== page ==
TDS/TCS Credit available for utilization

A new window has been enabled for claiming TDS/TCS credits. The taxpayer has the option of accepting or rejecting the TDS/TCS credits available and filing their return, after which the credits get transferred to the cash ledger and can be used for making GST payments.

This facility helps taxpayers easily identify such credits and take action accordingly.

E-way bill data can be imported for GSTR-1

The E-way bill (EWB) and the GST portal has now been integrated. The same gets automatically imported for the B2B and B2C (large) invoices sections as well as the HSN-wise-summary of outward supplies section. Users only need to verify the data and proceed.

This has definitely saved both time and effort for a business person, as it avoids unnecessary data-entry. However, many businesses were performing this sort of reconciliation themselves using smart tools to ensure accuracy of data.

List of preferred banks available for making payments

A taxpayer can choose from a list of 6 preferred banks that will be auto-saved at the time of making payments. If he makes payment through a 7th bank account, the same will get added, and the least used bank account will get removed. He has the option to delete the bank accounts at any point in time.

With this feature in place,the taxpayer need not enter bank details every time, as he can simply select a bank with the click of a button and proceed to make payment.

Refund applications can be filed monthly for quarterly filers

There is good news for taxpayers opting to make payments on a quarterly basis. They now do not have to wait for the quarterly filing of refund applications, as the same can be done monthly. However, a prerequisite for the same would be to ensure that GSTR-1 for the quarter has been filed.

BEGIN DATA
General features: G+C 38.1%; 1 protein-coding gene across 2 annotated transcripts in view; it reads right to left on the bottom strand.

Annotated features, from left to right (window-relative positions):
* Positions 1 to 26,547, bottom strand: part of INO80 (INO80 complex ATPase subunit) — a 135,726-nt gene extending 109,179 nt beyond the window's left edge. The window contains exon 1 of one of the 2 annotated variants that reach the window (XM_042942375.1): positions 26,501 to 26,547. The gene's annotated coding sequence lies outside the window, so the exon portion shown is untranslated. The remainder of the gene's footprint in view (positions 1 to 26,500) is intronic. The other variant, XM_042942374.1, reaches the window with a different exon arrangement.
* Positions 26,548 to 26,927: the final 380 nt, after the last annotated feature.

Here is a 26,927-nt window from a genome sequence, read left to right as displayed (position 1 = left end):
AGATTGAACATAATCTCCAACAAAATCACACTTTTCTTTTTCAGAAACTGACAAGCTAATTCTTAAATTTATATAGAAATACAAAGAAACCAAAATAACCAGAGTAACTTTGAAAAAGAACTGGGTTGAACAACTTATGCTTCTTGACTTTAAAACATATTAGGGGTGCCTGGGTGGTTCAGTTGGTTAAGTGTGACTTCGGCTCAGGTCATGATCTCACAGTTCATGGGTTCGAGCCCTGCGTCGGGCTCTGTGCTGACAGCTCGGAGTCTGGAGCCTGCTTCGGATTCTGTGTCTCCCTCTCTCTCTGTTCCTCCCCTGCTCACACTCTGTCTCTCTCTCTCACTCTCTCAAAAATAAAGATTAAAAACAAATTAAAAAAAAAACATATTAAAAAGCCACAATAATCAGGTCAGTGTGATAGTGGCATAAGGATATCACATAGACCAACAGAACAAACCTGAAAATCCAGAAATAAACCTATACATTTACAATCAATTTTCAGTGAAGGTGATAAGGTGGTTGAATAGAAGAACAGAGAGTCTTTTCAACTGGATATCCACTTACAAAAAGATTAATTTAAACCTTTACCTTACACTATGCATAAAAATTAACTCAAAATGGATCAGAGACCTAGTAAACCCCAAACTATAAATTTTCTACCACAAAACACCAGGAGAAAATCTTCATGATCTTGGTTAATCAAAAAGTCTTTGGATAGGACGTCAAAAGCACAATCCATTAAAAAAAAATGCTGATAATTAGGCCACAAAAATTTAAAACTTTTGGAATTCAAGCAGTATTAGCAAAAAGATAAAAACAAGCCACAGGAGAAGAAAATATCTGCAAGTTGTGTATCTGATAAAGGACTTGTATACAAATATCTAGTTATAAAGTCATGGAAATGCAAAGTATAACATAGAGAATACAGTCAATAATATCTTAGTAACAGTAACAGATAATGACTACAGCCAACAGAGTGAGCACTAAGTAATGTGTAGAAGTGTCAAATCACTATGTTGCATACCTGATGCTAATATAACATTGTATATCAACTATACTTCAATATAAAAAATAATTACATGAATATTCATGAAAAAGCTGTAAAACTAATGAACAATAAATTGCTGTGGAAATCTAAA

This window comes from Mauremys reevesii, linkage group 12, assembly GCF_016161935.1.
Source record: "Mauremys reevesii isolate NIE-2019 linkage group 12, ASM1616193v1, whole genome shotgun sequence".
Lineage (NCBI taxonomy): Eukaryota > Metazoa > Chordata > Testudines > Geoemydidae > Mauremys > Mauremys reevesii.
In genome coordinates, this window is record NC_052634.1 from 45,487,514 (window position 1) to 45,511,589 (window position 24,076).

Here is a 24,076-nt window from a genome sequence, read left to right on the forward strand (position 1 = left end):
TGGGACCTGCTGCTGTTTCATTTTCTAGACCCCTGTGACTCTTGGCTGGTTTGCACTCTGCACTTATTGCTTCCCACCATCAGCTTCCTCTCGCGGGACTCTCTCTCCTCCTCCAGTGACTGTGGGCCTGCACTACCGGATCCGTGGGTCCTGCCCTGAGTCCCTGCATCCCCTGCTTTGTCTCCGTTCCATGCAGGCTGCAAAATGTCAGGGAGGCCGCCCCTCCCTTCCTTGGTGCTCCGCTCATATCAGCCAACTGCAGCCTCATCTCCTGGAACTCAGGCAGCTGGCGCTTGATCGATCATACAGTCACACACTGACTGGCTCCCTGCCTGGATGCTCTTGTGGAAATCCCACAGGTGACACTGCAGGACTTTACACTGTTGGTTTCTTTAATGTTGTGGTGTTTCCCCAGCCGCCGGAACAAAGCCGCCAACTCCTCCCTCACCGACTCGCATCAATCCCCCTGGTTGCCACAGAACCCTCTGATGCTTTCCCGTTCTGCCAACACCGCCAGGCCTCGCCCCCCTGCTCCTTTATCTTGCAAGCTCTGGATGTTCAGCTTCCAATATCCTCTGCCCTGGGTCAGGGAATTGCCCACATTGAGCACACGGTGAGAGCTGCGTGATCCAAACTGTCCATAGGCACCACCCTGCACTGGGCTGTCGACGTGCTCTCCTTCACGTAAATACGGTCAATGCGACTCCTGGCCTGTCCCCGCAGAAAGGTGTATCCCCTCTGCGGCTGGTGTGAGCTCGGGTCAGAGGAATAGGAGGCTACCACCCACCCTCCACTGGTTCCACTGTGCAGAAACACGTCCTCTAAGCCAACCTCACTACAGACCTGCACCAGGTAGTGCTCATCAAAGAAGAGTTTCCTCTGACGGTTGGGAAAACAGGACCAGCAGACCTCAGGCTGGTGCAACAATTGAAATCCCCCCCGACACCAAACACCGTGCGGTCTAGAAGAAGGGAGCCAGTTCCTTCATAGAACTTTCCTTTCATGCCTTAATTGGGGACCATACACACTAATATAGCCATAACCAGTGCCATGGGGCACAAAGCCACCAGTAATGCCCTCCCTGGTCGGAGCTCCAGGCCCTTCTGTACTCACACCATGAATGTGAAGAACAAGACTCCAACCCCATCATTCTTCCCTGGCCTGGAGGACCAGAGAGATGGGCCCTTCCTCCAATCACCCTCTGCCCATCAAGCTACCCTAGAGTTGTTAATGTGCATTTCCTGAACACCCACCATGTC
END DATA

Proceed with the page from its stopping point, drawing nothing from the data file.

This will definitely help mobilise the working capital flows of business as there is no longer a need to wait till the end of a quarter to apply for a refund.

Appeals can be filed online and system-generated acknowledgment will be issued

A taxpayer can file an appeal against an order passed by an appellate authority, or against an advanced ruling by an appellate authority on the GST portal. He even has the option to file an application with the appellate authority in the case of rectification of a mistake in order passed.

In the event of an appellate authority failing to issue a final acknowledgment within the stipulated time, then a system generated final acknowledgment will be issued with the remark “subject to validation of certified copies”. This has simplified the process of filing appeals and also helps to track the status of the same.

Composition taxpayers can reply to SCN online for compulsory withdrawal

For composition taxpayers, there is a simpler way to reply to show cause notices(SCN) now. This is in the case of a show cause notice being issued for compulsory withdrawal from the composition scheme, and if proceedings are initiated against the composition taxpayer, he now has the option to reply to show cause notices on the portal.

Bank account details not mandatory at the time of registration

Declaring bank account details are now optional at the time of registration for Normal, OIDAR and NRTP taxpayers. Previously, this was a mandatory requirement. The bank account details can be updated at a later date, which will be at the time of the first login.

Hence, a GST registration number can be obtained without the same. New businesses who are in the process of obtaining bank accounts can simultaneously proceed with GST registration, thus saving time.

Claiming of ITC and amendment of B2B invoices of 17-18 are re-opened up till March 2019